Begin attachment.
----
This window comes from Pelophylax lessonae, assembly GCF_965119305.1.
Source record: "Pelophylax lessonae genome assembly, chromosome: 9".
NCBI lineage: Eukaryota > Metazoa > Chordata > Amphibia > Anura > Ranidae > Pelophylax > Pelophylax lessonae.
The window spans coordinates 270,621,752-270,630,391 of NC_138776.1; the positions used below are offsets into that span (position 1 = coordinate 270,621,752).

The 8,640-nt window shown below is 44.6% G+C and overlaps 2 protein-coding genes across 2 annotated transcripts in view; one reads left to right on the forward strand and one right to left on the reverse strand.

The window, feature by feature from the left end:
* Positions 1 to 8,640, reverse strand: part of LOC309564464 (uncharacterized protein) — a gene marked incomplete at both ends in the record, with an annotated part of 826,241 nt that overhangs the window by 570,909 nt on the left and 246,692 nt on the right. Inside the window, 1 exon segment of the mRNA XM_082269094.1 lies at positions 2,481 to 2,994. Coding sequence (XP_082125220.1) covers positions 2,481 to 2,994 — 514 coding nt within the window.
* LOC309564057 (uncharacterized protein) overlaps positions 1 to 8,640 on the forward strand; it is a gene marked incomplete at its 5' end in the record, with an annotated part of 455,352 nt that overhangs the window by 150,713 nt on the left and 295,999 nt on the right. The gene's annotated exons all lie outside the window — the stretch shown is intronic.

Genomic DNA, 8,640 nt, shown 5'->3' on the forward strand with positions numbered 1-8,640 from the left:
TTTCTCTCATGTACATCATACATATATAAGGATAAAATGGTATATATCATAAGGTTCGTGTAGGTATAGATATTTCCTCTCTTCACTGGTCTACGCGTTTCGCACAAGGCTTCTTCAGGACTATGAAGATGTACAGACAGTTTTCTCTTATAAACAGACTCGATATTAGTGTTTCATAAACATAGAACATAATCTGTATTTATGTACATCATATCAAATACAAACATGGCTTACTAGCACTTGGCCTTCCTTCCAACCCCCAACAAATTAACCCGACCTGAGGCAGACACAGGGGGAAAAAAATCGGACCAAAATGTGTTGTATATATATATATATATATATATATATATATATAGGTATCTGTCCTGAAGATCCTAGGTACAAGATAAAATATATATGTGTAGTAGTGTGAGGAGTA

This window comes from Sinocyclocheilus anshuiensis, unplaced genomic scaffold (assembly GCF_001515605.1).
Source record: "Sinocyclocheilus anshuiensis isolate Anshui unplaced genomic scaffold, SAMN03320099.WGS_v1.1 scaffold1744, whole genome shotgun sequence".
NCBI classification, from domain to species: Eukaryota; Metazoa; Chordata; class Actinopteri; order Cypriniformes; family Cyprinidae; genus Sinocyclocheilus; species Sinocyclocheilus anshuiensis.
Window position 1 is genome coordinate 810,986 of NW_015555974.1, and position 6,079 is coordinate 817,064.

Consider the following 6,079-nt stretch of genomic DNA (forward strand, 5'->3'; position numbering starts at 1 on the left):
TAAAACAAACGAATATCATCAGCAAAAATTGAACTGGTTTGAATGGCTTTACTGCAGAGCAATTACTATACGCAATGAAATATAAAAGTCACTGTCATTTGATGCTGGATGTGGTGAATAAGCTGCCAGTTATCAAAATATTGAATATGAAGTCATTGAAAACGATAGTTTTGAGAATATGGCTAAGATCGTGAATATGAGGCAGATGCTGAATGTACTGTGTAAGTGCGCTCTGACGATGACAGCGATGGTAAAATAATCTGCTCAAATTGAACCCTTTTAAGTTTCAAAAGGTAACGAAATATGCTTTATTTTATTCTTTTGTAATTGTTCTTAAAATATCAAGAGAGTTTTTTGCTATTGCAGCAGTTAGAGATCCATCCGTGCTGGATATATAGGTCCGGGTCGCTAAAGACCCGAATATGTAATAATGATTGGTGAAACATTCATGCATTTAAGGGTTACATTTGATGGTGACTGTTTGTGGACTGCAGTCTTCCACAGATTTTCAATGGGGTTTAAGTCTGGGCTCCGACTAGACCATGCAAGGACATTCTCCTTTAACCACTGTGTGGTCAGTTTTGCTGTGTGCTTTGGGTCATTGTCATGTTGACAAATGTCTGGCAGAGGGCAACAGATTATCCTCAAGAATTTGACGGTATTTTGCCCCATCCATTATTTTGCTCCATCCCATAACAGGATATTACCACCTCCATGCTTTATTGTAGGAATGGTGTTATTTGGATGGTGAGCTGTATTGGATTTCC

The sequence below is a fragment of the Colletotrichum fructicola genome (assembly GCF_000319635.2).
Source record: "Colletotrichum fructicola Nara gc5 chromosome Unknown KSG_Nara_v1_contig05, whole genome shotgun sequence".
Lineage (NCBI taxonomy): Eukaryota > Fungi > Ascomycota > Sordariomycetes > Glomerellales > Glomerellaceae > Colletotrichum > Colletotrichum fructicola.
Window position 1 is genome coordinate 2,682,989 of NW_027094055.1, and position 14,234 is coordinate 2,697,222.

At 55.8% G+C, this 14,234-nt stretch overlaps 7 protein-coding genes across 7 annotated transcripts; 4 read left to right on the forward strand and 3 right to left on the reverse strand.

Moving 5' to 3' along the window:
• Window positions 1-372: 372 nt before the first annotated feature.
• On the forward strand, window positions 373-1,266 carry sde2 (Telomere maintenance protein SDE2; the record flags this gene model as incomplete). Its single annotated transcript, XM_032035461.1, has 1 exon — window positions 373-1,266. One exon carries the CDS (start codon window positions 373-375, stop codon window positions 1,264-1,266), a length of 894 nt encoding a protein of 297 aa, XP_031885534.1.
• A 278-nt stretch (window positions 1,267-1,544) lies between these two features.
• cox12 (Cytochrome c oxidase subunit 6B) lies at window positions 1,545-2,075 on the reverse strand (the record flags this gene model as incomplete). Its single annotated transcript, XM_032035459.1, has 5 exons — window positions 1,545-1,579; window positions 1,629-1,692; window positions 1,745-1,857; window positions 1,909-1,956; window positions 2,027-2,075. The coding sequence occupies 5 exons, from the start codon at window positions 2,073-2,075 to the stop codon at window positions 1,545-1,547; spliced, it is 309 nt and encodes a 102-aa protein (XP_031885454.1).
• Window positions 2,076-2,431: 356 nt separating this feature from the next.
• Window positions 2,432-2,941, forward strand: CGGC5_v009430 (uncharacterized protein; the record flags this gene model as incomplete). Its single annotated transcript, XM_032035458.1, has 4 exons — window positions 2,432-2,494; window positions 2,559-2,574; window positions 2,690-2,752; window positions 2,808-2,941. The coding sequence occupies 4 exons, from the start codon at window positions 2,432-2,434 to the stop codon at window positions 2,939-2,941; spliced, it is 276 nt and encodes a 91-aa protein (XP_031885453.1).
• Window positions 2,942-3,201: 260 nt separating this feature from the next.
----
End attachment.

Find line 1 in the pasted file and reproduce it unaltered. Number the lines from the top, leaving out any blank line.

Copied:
This window comes from Pelophylax lessonae, assembly GCF_965119305.1.